In the example of the E46 that main bushing isn't even available as a monoball because the design doesn't allow for it. At least that's my understanding. The e92 design moves more freely in it's design. Plus the e46 arm itself has multiple loads on it. It is a C-shaped arm with 3 bushings attached to it. The E92 arm in question has one bushing on each end and likely doesn't have as much work to do.
Well, I'll take your word for it albeit cautiously optimistic Fyi - Turner now makes a true monoball FCAB for the 46M and it's been getting rave reviews about the precision it adds with a fair amount of NVH tradeoff.

And, yes - great discussion and no intent to debate or argue. It's just that after all these years I tend to take "no NVH" comments pretty lightly unless the person is able to intelligently justify the claim, which you've done well.

Good stuff.

Quote:
Originally Posted by wyatth View Post
Eric, have you tried monoball RTABs on the 46? I am hoping these are like that. Those added precision (kept toe in line) without NV or much H. I support these even on softer, DD cars, and loved mine. But for FCABs I stayed stock on that car. I am hoping that the FTABs on the E9x are like the 46's RTABs.
I haven't. That said, I'd bet they're similar to poly RTABs in terms of NVH = not bad. Notable, but nothing major.

At the front of the car, though.... things seems to be amplified greatly as we learned with poly FCABS. Lane dots make the dashboard sounds like it's going to explode, ha!

Last edited by EricSMG; 07-23-2018 at 04:29 PM.
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      07-23-2018, 06:14 PM   #20
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Quote:
Originally Posted by EricSMG View Post
Well, I'll take your word for it albeit cautiously optimistic Fyi - Turner now makes a true monoball FCAB for the 46M and it's been getting rave reviews about the precision it adds with a fair amount of NVH tradeoff.

And, yes - great discussion and no intent to debate or argue. It's just that after all these years I tend to take "no NVH" comments pretty lightly unless the person is able to intelligently justify the claim, which you've done well.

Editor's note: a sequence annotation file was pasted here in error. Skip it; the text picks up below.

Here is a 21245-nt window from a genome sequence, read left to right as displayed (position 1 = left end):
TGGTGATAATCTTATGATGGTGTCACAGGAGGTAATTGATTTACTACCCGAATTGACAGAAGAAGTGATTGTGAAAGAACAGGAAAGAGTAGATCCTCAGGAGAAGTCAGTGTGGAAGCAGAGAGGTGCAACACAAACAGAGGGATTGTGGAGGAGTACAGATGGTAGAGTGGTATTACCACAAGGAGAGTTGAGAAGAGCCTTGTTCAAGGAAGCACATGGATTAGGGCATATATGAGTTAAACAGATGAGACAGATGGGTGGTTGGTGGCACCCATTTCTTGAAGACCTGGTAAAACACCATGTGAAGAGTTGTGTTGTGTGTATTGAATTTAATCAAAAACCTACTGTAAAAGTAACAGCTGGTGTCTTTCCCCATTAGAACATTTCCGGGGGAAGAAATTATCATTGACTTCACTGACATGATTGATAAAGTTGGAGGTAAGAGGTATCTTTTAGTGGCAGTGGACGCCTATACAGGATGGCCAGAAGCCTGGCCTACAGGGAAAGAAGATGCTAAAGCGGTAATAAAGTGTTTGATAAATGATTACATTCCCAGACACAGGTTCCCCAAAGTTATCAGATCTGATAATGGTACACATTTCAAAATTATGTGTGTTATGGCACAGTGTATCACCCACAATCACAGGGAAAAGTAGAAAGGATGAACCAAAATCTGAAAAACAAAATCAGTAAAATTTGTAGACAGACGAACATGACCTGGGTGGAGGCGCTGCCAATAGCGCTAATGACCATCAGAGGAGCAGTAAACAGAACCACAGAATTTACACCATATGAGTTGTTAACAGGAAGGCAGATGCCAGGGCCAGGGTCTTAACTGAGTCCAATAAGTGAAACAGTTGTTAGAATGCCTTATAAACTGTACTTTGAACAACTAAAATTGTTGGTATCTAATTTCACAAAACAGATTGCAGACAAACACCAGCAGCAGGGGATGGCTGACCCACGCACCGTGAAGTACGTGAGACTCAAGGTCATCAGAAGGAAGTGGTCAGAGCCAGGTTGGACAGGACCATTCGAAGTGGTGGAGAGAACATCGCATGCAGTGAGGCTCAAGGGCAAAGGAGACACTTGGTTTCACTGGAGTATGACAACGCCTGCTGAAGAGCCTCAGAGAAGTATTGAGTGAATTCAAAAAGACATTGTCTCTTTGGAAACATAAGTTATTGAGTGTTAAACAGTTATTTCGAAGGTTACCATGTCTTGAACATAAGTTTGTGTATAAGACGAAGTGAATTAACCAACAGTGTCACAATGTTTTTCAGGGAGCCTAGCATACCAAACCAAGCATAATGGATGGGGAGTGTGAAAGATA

Good stuff.
Good point; I share your skepticism of forum opinions. I do my best to leave some room for error in what I say for that reason. I acknowledge that I might be less sensitive to NVH than others. My car is not a daily and I have accumulated a number of compromises with the changes made to the car (full monoball, no cats, no resonators, low ride height, lots of camber, race seats, cage, etc). It's to the point that it would drive me crazy as daily in its current form. However the front monoball conversion was one of my first modifications.
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      07-23-2018, 07:38 PM   #21
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I have the BW front brake bushings. Different people call them different things but I think we're all talking about the same thing
I noticed zero or close to zero change in both M3s.

I tracked each car at least one season with the stock bushing and never had shimmies or weird things happen, but still swapped them out.

The purple diff bushings are a completely different story. Do not do that on a pure street car.
I was convinced by the forum to move to solid subframe bushings and purple diff bushings and holy moly, thank God i only did that on the track car because it would drive me completely bananas on the street one
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      07-23-2018, 07:50 PM   #22
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^ Why'd you swap if no shimmy on stock bushings?
I don't want to go looking for things to swap or ways to make the car firmer, and did not plan on these. It was only after I felt the shimmy ...
I'm sure it's not the brakes and I would be surprised if it's the tires. I will inspect the stock bushings closer, get an alignment, and will go from there.